Moose, Hattie Della

Hattie D. Moose, c. 1910.

Hattie D. Moose Cox with Harvey Cox Jr., c. 1924.

Hattie D. Moose (right)
with sister Donor, c. 1900.












Hattie D. Moose, c. 1903.












Class of 1914
Graduation Essay: “Vocational School a Necessity”

Birth: June 23, 1893, Stanly County, North Carolina, USA
Death: August 21, 1971, Stanly County, North Carolina, USA

Augustus Poindexter Moose (1855-1938)
Henrietta Elmira Misenheimer Moose (1857-1896)

Spouse: Harvey Atkinson Cox (1887-1943)

Harvey Atkinson Cox (1922 – 1989)
Magdelene “Maggie” Cox Snuggs (?-2018)
Emily Elmira Cox

James Victor Moose (1876 – 1946)
Effie Lenora Moose (1877 – 1969)
Nannie May Moose Russell (1880 – 1959)
Bessie McClay Moose Lowder (1882 – 1936)
Franklin Elmira Moose (1883 – 1897)
Georgia Ensonettia Moose Crawley (1883 – 1962)
Edward Cook Moose (1888 – 1958)
Donor Agnes Moose (1890 – 1980)
Richard Gray Moose (1895 – 1896)

Half Sibling:
Infant male Moose (1904 – 1904)
Albert Paul Moose (1906 – 1992)

Fairview Memorial Park 
AlbemarleStanly CountyNorth CarolinaUSA

Source:, #23484075.
Photos: elowder176,


Salisbury Evening Post (Salisbury, NC), July 10, 1918, p. 2.


Miss Hattie Moose was in th city Monday afternoon on her way home to Albemarle from Oxford Orphanage where she had been looking over the field with a view to accepting work as a teacher.

She was very much impressed with the work and liked the town very much, and has decided to accept the postion. She goes there about the last of August to begin her work as teacher the first of September.

She was educated in the schools of Stanly and later attended Mont Amoena Seminary at Mount Pleasant. She has taught school for several years in the county.


In the summer of 1918, Hattie Moose accepted the teaching position at the Oxford Orphanage, in Oxford, NC, northeast of Durham. Oxford Orphanage opened in 1873 and was similar to Cabarrus County’s Stonewall Jackson Training School – with residential cottages and vocational training. Their program reflected ideas she presented in her graduation essay, “Vocational School a Necessity.” She began teaching that September.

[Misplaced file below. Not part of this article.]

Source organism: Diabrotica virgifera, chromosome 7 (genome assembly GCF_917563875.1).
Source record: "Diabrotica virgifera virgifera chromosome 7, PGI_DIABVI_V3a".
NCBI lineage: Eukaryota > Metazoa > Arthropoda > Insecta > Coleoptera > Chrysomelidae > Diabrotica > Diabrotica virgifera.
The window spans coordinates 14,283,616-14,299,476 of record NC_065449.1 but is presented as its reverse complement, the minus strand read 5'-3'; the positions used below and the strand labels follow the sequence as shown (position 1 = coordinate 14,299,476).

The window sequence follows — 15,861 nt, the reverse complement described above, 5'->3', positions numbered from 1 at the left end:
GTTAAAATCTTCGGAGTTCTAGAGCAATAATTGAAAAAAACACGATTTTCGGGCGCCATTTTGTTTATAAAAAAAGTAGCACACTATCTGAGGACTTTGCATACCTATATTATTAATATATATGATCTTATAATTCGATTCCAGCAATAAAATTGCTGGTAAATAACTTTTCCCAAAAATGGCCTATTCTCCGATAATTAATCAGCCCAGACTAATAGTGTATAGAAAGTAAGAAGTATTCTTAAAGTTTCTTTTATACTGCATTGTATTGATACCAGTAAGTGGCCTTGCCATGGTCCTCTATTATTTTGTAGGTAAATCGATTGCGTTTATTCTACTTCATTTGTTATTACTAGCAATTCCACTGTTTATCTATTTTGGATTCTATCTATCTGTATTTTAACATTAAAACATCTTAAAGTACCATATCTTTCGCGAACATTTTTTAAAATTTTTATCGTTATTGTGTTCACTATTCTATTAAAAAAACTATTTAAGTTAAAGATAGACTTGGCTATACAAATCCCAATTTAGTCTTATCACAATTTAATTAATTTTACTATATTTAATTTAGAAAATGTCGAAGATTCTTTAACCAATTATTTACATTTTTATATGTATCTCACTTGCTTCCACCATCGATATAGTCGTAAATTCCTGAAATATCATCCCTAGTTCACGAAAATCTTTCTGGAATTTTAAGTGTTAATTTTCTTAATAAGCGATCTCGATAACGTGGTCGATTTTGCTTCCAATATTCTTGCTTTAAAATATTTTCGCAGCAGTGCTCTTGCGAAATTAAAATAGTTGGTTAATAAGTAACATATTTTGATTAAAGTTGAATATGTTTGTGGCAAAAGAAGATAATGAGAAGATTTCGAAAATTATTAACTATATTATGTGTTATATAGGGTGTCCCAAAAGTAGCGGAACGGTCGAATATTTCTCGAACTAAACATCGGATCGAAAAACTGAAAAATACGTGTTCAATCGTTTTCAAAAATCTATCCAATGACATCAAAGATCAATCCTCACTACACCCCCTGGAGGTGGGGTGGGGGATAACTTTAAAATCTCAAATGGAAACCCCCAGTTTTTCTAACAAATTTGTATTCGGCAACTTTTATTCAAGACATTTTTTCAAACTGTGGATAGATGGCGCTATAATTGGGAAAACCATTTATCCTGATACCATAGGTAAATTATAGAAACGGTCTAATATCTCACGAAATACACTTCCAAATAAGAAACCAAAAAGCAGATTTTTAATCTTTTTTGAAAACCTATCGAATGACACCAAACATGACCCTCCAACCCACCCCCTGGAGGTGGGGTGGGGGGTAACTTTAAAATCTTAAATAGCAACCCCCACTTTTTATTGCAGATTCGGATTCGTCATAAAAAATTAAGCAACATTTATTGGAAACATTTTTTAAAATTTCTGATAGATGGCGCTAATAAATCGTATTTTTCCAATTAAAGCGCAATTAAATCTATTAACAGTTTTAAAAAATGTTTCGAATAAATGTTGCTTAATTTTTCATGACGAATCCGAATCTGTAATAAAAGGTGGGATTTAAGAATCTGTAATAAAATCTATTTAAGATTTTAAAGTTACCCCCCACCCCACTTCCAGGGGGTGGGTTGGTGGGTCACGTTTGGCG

Her work there was short-lived. In October 1918, the Spanish influenza epidemic hit the orphanage, causing 250 children to be sick at one time, 42 of them with pneumonia. With nine of the faculty sick as well, townspeople volunteered to come to the campus to cook, nurse, or perform other chores.

Hattie moved on in January 1919 to other teaching positions and attended the University of North Carolina at Chapel Hill. She married Harvey Atkinson Cox in 1921 and had a family. She continued teaching and stayed active in civic organizations.

To find out more about the history of the Oxford Orphanage (now the Masonic Home for Children), see:


Greensboro Daily News (Greensboro, NC), August 22, 1971, p. 44.


ABEMARLE – Mrs. Hattie Moose Cox, 78, of 304 N. First St. died Saturday in North Carolina Lutheran Home here after a short illness. Funeral will be 2 p.m. Monday at Christ Episcopal Church, where she was a member.

Mrs. Cox, a graduate of the University of North Carolina, Chapel Hill, was a retired teacher with Albemarle city school system. She was a member of Albemarle Women’s Club, Episcopal Women’s Club and War Mothers.

Surviving are son, Harvey A. Cox Jr. of Greensboro; daughters, Mrs. Cliff Delapp Jr. of Lexington and Mrs. John W. Snuggs of Albemarle; brother, Paul A. Moose of Albemarle: sister, Miss Donor Moose of Albemarle.

The body is at Lefler Funeral Home here. The family will see friends 7-9 p.m. at the home of Mrs. John Snuggs, 607 N. 7th St.